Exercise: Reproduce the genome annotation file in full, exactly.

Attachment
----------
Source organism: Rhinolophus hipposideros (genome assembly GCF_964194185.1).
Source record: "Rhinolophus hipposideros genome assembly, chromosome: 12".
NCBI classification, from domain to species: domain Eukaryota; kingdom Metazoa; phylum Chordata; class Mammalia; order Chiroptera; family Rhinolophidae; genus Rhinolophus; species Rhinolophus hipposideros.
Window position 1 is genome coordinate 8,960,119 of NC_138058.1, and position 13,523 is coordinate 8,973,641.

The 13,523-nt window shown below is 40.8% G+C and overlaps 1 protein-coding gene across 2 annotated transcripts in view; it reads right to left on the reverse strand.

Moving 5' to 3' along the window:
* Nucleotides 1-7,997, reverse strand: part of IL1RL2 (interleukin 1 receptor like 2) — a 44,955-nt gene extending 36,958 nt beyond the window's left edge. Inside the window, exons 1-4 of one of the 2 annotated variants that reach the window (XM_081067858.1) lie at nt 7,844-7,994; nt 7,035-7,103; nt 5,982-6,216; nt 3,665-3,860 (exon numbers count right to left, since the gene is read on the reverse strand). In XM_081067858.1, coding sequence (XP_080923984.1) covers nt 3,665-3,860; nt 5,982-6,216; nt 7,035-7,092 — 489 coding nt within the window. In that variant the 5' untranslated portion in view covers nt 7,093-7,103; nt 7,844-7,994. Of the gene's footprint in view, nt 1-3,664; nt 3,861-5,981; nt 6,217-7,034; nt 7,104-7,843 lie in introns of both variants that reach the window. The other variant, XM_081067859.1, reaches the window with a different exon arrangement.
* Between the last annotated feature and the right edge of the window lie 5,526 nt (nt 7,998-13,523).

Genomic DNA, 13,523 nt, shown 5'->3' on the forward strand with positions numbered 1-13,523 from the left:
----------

Source organism: Rhinolophus hipposideros (genome assembly GCF_964194185.1).
Source record: "Rhinolophus hipposideros genome assembly, chromosome: 12".
NCBI classification, from domain to species: domain Eukaryota; kingdom Metazoa; phylum Chordata; class Mammalia; order Chiroptera; family Rhinolophidae; genus Rhinolophus; species Rhinolophus hipposideros.
Window position 1 is genome coordinate 8,960,119 of NC_138058.1, and position 13,523 is coordinate 8,973,641.

The 13,523-nt window shown below is 40.8% G+C and overlaps 1 protein-coding gene across 2 annotated transcripts in view; it reads right to left on the reverse strand.

Moving 5' to 3' along the window:
* Nucleotides 1-7,997, reverse strand: part of IL1RL2 (interleukin 1 receptor like 2) — a 44,955-nt gene extending 36,958 nt beyond the window's left edge. Inside the window, exons 1-4 of one of the 2 annotated variants that reach the window (XM_081067858.1) lie at nt 7,844-7,994; nt 7,035-7,103; nt 5,982-6,216; nt 3,665-3,860 (exon numbers count right to left, since the gene is read on the reverse strand). In XM_081067858.1, coding sequence (XP_080923984.1) covers nt 3,665-3,860; nt 5,982-6,216; nt 7,035-7,092 — 489 coding nt within the window. In that variant the 5' untranslated portion in view covers nt 7,093-7,103; nt 7,844-7,994. Of the gene's footprint in view, nt 1-3,664; nt 3,861-5,981; nt 6,217-7,034; nt 7,104-7,843 lie in introns of both variants that reach the window. The other variant, XM_081067859.1, reaches the window with a different exon arrangement.
* Between the last annotated feature and the right edge of the window lie 5,526 nt (nt 7,998-13,523).

Genomic DNA, 13,523 nt, shown 5'->3' on the forward strand with positions numbered 1-13,523 from the left: